There is a recent proposal to apply convex hulls to the measurement of habitat filtering, trophic diversity and functional richness. Although this approach has successful applications, some conceptual difficulties with the interpretation of results should not be overlooked. The basic assumption that trait convergence and the associated deflation of the convex hull is a result of environmental (habitat) filtering does not always hold, because 1) some traits may converge as a result of competition as well, and 2) environmental factors, such as disturbance, may lead to divergence, rather than convergence for certain characters. There is neither evidence nor theoretical proof that increasing correlations between traits and reduction in trait combinations are always caused by habitat filtering, especially when individual trait tranges are unchanged. Diversity measurements in terms of convex hull volumes may be misleading because zero or near zero values may results no matter how wide the individual trait ranges are. For these reasons, applications of convex hulls cannot be viewed uncritically, and considerable care must be taken even if the method is used in combination with other techniques.
Beta diversity, species replacement and nestedness are often examined through pairwise comparisons of sites based on presence-absence data, and the relative importance of these ecological phenomena is evaluated by operations with dissimilarity coefficients. An example is the nestedness resultant dissimilarity (NRD) procedure recently proposed by Baselga (2010, Global Ecology andBiogeography 19: 134–143) to disentangle the nestedness fraction of beta diversity from species replacement. In our view, the component terms in this measure are not scaled uniformly and the nestedness fraction cannot be quantified properly without giving clear definitions for its measurement. We suggest to distinguish among three additive fractions of the species set of two sites: number of species shared (overlap), species replacement (=spatial turnover) and richness difference. Then, absolute beta diversity is obtained as a composite of the second two fractions (known as βWB), while nestedness is derived from the first and the third. To express beta diversity and nestedness in a relativized form, the respective sums are divided by the total number of species. These allow defining a new index to measure the fraction of beta diversity which is shared by nestedness as well, and is calculated as relativized richness difference with the condition that the two sites being compared have at least one species in common. It is called diversity-nestedness intersection coefficient (F). Baselga’s nestedness resultant dissimilarity and the diversity-nestedness intersection coefficient are compared graphically using artificial and actual examples. These functions follow a mathematical relationship for perfectly nested data, otherwise their results are divergent. Discrepancy increases when beta diversity is large, especially if richness differences override species replacement effects in shaping presence-absence data structures. An advantage of F is its compatibility with a general theoretical and methodological framework for revealing pattern in presence-absence data matrices.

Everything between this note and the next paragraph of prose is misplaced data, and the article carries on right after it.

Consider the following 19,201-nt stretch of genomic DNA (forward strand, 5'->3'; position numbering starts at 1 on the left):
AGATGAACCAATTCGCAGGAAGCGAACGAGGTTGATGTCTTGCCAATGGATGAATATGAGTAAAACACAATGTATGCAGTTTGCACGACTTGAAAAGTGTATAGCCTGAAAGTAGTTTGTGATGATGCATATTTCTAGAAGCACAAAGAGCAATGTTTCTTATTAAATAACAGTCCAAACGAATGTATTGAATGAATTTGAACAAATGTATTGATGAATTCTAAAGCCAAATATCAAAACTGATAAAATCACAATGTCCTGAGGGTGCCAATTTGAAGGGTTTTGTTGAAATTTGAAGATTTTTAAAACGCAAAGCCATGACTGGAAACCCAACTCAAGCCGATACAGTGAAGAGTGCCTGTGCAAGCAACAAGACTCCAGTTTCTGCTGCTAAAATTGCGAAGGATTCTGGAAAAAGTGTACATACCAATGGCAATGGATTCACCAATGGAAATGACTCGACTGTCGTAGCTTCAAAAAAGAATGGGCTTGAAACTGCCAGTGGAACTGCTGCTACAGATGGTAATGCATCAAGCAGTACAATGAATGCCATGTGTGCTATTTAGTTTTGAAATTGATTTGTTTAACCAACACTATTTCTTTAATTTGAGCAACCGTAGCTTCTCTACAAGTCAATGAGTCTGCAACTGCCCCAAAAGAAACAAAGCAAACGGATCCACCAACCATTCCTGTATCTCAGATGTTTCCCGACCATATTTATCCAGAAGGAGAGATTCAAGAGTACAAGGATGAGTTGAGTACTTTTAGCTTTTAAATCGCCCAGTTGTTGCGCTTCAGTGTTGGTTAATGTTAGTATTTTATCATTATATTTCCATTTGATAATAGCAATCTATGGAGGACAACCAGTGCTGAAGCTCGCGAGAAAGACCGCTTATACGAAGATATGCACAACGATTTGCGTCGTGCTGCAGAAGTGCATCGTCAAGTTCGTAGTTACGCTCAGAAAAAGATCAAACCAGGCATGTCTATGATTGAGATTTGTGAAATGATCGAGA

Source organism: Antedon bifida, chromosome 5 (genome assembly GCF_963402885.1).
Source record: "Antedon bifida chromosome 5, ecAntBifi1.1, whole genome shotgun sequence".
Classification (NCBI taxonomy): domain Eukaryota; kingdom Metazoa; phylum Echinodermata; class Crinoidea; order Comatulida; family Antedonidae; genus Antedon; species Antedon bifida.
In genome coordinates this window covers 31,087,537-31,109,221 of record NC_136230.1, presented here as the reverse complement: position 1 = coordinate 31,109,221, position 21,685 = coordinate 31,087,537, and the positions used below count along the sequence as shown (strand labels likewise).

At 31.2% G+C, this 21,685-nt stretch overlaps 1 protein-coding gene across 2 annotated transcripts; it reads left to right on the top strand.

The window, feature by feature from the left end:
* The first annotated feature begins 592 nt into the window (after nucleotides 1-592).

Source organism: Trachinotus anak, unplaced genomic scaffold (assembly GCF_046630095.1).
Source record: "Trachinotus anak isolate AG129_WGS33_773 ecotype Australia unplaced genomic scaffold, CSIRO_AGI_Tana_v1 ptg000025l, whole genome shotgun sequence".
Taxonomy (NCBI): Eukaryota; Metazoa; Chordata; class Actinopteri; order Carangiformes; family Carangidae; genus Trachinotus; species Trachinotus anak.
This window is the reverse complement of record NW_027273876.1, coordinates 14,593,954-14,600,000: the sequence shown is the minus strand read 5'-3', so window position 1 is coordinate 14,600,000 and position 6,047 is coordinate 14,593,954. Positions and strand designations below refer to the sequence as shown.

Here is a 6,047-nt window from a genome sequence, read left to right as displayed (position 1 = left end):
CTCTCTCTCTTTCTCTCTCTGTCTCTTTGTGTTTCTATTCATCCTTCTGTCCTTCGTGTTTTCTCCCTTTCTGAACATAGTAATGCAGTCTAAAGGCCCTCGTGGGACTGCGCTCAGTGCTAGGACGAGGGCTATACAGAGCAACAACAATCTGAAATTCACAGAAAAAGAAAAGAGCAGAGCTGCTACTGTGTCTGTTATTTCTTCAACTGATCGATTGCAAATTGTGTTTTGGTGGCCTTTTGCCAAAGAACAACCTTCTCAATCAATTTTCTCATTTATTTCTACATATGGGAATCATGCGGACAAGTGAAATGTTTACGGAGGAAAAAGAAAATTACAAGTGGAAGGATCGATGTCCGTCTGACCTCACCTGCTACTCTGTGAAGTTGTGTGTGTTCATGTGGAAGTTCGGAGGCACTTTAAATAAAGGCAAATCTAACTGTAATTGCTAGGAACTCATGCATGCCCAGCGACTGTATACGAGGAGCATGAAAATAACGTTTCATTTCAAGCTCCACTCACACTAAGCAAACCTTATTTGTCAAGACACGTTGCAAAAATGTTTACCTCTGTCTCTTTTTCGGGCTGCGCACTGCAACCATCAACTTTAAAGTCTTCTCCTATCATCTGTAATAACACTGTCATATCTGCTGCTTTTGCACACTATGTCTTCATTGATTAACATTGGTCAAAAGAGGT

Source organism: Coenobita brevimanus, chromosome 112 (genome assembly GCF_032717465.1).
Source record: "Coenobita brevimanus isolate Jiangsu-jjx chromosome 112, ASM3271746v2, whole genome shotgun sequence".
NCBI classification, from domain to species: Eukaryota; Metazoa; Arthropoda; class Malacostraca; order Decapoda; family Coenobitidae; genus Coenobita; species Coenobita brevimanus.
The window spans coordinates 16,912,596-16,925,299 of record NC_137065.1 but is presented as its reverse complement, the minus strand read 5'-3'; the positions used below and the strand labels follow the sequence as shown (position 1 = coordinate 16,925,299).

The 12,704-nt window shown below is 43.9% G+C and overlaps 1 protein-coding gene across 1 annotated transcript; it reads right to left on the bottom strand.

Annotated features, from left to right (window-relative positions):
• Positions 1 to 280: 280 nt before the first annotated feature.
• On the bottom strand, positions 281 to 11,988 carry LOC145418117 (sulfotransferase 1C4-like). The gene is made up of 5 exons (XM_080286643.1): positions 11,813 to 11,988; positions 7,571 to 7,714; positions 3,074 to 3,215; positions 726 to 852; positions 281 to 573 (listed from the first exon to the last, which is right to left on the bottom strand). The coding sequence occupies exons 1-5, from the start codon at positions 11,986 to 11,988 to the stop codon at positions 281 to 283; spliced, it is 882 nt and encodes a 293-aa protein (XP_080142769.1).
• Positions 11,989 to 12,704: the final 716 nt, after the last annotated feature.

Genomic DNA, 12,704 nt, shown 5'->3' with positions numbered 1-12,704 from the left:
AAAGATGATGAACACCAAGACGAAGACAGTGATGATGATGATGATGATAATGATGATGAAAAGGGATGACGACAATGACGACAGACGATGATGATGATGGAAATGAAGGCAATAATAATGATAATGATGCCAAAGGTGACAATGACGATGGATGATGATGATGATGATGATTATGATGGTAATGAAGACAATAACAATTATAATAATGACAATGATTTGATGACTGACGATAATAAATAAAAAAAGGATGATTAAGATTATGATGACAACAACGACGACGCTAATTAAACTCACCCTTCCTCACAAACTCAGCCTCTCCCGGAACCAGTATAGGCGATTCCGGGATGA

The paper evaluates spatial autocorrelation structure in grassland vegetation at the community level. We address the following main issues: 1) How quadrat size affects the measurement of spatial autocorrelation for presence/ absence and cover data? 2) What is the relationship between spatial autocorrelation and classification? 3) Is there a temporal change of spatial autocorrelation in the vegetation studied? We found that multivariate variogram shape, variance explained and the sill are different for presence/absence data and cover data, whereas quadrat size increases apparently introduce a stabilizing effect for both. Spatial stationarity is detected for species presence, and non-stationarity for cover. A new graphical tool, the clusterogram is introduced to examine spatial dependence of classification at various numbers of clusters. We found that spatial autocorrelation plays a crucial role in the classification of vegetation and therefore we suggest that its effect should not be removed from clustering. Mutual interpretation of variogram and clusterogram shape may be informative on the number of meaningful clusters present in the data. Spatial autocorrelation structure did not change markedly after 23 years for presence/absence data, indicating that the vegetation of the study area is stationary in time as well. The present study demonstrates that traditional quadrat data are suitable for evaluating spatial autocorrelation, even though field coordinates are recorded several years after sampling is completed.
The paper advocates a more extensive use of additive trees in community ecology. When the distance/dissimilarity coefficient is selected carefully, these trees can illuminate structural aspects that are not obvious otherwise. In particular, starting from squared distances based on presence/absence data, the resulting trees approximate relationships in species richness, a feature not available through other graphical techniques. The construction of additive trees is illustrated by three actual examples, representing different circumstances in the analysis of grassland community data.
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